We recently got a chance to sit down and talk to him about the making of his book.
Hi Chris, welcome back to Lomography Magazine! Can you fill us in on what you've been up to since your last feature?
Hey Lomography. It’s a pleasure to be back. So far, I’m working on shooting more Super 8. It has been a fun experience. I’m looking forward to learning how to hand process the Super 8 film next.
Can you tell us a bit about the images that are being presented in Black Lives Matter?
The images being presented in Black Lives Matter are my protest. As the COVID-19 pandemic rendered the world powerless; like many, I wanted to focus on what I could control– my participation in the world around me. It is important to display and preserve narratives that are snubbed by mainstream attention. The work I documented is deeply personal to me as it reflects a profound historical moment in which I was able to take part.
What made you decide on the featured texts in the book?
I asked the publisher of the book to recommend the featured texts. I wanted to make sure the words contextualize the significance of what I captured in the Black Lives Matter photographs. The publisher and I felt writers Carl E. Hazlewood and Halima Taha were perfect for the book.
What does it mean to you to be able to express such deeply personal and impactful work to the public?
For me, it means the ability for cultural circulation. Both within and outside established institutions and across geographical borders. I wanted to develop my own particular approach to both fine art and documentary photography. This requires combining the diverse forms such as reportage, documentary, art, and political activism that the medium of photography offers.
Do you have a favorite image in the book?
One of my favorite images in the book is "Streamed." The story behind the image is that it was taken during the major highlight of the marches of June 2020. The activist’s sign is a reference to "The Revolution Will Not Be Televised," by Gil Scott-Heron's 1970s poem. When we see "the revolution will be streamed", we are fortunate to have the ability to share information that's in the palm of our hands today. In contrast, Gil Scott-Heron argues that real change can only come with live active participation. Being present is the only way individuals can create tangible change in society, for the betterment of Black lives. It’s an internal change of mind and attitude; something that can only come from a moment of insight.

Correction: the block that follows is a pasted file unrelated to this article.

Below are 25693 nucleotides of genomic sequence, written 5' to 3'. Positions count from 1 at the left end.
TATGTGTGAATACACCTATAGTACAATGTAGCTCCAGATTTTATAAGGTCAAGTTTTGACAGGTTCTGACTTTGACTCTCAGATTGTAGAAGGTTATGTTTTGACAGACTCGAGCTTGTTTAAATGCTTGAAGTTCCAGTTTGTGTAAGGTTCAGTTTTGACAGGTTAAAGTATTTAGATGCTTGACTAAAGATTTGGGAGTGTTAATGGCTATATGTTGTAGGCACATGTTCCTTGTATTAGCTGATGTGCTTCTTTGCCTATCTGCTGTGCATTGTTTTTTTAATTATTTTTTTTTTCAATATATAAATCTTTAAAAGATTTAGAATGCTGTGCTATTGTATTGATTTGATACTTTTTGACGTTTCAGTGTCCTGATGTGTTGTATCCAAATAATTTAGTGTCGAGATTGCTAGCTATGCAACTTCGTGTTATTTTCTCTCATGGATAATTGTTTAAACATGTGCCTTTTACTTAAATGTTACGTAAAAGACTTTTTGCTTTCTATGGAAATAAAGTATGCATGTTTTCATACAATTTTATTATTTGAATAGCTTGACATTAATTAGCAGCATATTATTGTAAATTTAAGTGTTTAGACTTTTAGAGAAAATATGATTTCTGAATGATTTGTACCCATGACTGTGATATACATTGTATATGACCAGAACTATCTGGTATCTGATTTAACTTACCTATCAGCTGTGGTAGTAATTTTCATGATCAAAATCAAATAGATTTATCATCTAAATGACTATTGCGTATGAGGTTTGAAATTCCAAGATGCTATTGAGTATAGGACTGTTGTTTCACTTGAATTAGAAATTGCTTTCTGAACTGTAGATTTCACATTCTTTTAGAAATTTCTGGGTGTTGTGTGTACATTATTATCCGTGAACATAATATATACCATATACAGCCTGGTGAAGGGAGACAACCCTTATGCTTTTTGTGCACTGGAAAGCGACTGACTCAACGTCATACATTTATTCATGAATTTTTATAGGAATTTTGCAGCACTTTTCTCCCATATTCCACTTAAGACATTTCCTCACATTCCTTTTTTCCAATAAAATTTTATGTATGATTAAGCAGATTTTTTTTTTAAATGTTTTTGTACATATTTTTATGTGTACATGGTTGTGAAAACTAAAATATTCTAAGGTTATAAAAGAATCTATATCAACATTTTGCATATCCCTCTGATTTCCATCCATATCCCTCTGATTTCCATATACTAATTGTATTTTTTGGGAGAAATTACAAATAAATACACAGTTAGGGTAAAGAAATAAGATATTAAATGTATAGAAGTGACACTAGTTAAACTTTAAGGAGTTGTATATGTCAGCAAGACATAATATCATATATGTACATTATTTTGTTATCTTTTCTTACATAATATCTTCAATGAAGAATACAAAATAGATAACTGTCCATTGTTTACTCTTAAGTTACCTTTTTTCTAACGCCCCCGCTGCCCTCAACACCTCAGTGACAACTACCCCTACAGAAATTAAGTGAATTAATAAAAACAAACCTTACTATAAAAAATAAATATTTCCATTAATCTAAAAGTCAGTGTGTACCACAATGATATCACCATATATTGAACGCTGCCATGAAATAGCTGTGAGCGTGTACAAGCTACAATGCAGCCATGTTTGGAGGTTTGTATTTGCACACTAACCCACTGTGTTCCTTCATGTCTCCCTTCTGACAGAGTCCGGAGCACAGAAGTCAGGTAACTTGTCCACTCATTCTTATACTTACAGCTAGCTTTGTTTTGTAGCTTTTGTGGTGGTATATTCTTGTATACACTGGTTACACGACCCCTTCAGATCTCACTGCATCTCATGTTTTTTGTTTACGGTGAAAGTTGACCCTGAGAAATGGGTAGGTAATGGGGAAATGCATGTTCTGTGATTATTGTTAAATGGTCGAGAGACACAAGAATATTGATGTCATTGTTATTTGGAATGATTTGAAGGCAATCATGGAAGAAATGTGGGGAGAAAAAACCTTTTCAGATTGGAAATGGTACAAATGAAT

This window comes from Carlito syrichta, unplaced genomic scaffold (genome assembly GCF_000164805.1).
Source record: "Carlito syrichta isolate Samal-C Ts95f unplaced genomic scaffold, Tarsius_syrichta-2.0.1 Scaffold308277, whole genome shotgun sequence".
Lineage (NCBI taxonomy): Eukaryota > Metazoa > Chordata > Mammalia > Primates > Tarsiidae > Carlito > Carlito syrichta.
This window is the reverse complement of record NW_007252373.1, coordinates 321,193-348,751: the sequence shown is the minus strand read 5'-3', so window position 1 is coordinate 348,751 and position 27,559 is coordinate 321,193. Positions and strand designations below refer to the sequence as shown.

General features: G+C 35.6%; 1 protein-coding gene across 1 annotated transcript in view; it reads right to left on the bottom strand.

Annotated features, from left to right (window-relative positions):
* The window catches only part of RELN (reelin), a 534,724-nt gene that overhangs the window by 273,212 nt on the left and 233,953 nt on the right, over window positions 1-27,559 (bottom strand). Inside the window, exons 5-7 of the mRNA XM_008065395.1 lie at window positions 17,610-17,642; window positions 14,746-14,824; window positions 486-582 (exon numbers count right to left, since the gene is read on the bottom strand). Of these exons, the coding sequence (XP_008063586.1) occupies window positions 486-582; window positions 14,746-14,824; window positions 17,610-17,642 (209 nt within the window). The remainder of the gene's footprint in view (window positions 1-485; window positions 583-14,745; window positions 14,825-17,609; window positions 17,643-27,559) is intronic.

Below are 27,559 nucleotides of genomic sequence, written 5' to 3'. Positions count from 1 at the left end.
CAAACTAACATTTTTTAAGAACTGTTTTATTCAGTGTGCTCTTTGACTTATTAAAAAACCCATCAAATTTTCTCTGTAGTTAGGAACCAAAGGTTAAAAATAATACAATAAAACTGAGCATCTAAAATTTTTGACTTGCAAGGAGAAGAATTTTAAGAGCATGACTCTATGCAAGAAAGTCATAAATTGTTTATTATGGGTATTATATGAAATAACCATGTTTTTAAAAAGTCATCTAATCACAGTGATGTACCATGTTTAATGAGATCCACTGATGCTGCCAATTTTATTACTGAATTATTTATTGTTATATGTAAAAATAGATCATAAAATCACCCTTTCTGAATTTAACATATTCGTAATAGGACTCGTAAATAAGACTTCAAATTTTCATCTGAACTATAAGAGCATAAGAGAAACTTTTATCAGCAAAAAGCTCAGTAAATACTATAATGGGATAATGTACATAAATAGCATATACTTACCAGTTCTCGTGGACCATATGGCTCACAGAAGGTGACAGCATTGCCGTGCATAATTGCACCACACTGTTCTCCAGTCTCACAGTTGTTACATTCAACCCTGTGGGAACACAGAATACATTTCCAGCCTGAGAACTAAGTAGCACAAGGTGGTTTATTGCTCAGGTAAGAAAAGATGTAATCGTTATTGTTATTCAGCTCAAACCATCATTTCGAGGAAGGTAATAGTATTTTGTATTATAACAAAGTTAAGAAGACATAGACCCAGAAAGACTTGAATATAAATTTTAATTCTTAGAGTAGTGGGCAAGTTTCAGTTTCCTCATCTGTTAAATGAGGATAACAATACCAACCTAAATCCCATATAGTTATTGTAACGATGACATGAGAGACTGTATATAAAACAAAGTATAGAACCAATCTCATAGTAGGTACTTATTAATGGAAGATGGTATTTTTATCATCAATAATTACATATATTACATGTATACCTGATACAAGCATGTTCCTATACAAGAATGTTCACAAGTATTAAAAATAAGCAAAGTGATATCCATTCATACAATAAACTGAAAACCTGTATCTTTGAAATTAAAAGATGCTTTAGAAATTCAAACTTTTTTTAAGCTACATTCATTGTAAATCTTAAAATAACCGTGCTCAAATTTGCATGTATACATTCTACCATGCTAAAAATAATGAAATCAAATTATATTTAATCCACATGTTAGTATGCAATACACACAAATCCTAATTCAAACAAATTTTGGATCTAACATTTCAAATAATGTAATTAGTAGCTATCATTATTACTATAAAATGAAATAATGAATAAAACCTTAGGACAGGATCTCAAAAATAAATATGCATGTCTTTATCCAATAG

Do you think there's a different feeling to the way the photos are presented in the book versus being presented in an exhibition space?
Yes. When you flip pages from the book to view the images you’re using a sense of touch. The book format allows viewers to visually digest the book itself as another form of artwork that holds full content of what the artist created. Photos presented in an exhibition space focus more on sight. You’re viewing an organized presentation and display of a selection of items part of an artist’s series. Depending on the type of exhibition visitor you are, each person has a set time willing to take in the work in an exhibition space.
How does it feel knowing that such an extensive collection of work that you've done is now being archived in book format?
I feel fulfilled. Books are the surviving and tangible evidence of our past history. They disclose who we were, what we did, and why.
Where do you see yourself going from here in terms of your photography?
I see myself continuing to find a reason to motivate human action. Every picture I take asks the questions: “Who am I? What is my role here on this earth? What am I trying to show?" It is my way of seeing the world in front of me. I plan to work on themes such as Gentrification, Covid-19, Subways, and Relationships.
Anything else you'd like to share?
I would like to share my current exhibition displaying some images from the Black Lives Matter Monograph. If you’re in New York, you can read more about it in the recent press
release of my current exhibition:
Chris' current exhibition of select works from Black Lives Matter is being shown at Wilmer Jennings Gallery in New York City's East Village from Wednesday to Saturday, 11am to 6pm, or by appointment from September 15th through October 15th. A copy of his book can be purchased here.